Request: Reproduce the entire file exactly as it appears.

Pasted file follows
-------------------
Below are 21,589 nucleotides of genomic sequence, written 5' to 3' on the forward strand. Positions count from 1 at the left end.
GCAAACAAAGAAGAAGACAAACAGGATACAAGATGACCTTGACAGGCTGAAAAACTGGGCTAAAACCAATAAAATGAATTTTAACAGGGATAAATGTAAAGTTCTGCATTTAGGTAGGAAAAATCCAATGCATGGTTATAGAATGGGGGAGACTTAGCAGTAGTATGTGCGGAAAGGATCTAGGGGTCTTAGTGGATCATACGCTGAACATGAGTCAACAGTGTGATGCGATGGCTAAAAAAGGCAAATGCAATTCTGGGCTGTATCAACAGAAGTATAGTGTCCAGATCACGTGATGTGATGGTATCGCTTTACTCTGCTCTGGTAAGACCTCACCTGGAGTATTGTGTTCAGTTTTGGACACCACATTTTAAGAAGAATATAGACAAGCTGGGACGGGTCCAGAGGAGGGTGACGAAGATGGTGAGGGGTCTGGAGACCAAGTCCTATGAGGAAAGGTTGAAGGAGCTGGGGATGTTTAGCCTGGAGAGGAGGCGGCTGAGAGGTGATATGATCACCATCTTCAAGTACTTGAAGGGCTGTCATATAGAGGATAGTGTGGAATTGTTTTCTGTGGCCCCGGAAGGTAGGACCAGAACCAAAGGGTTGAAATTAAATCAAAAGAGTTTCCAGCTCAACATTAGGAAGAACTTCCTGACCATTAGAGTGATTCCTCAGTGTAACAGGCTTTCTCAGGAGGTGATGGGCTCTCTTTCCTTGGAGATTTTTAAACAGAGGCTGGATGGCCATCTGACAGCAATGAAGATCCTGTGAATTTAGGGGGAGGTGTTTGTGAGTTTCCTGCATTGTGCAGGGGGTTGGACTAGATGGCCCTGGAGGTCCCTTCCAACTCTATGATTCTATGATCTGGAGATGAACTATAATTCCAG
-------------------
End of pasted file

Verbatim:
Below are 21,589 nucleotides of genomic sequence, written 5' to 3' on the forward strand. Positions count from 1 at the left end.
GCAAACAAAGAAGAAGACAAACAGGATACAAGATGACCTTGACAGGCTGAAAAACTGGGCTAAAACCAATAAAATGAATTTTAACAGGGATAAATGTAAAGTTCTGCATTTAGGTAGGAAAAATCCAATGCATGGTTATAGAATGGGGGAGACTTAGCAGTAGTATGTGCGGAAAGGATCTAGGGGTCTTAGTGGATCATACGCTGAACATGAGTCAACAGTGTGATGCGATGGCTAAAAAAGGCAAATGCAATTCTGGGCTGTATCAACAGAAGTATAGTGTCCAGATCACGTGATGTGATGGTATCGCTTTACTCTGCTCTGGTAAGACCTCACCTGGAGTATTGTGTTCAGTTTTGGACACCACATTTTAAGAAGAATATAGACAAGCTGGGACGGGTCCAGAGGAGGGTGACGAAGATGGTGAGGGGTCTGGAGACCAAGTCCTATGAGGAAAGGTTGAAGGAGCTGGGGATGTTTAGCCTGGAGAGGAGGCGGCTGAGAGGTGATATGATCACCATCTTCAAGTACTTGAAGGGCTGTCATATAGAGGATAGTGTGGAATTGTTTTCTGTGGCCCCGGAAGGTAGGACCAGAACCAAAGGGTTGAAATTAAATCAAAAGAGTTTCCAGCTCAACATTAGGAAGAACTTCCTGACCATTAGAGTGATTCCTCAGTGTAACAGGCTTTCTCAGGAGGTGATGGGCTCTCTTTCCTTGGAGATTTTTAAACAGAGGCTGGATGGCCATCTGACAGCAATGAAGATCCTGTGAATTTAGGGGGAGGTGTTTGTGAGTTTCCTGCATTGTGCAGGGGGTTGGACTAGATGGCCCTGGAGGTCCCTTCCAACTCTATGATTCTATGATCTGGAGATGAACTATAATTCCAG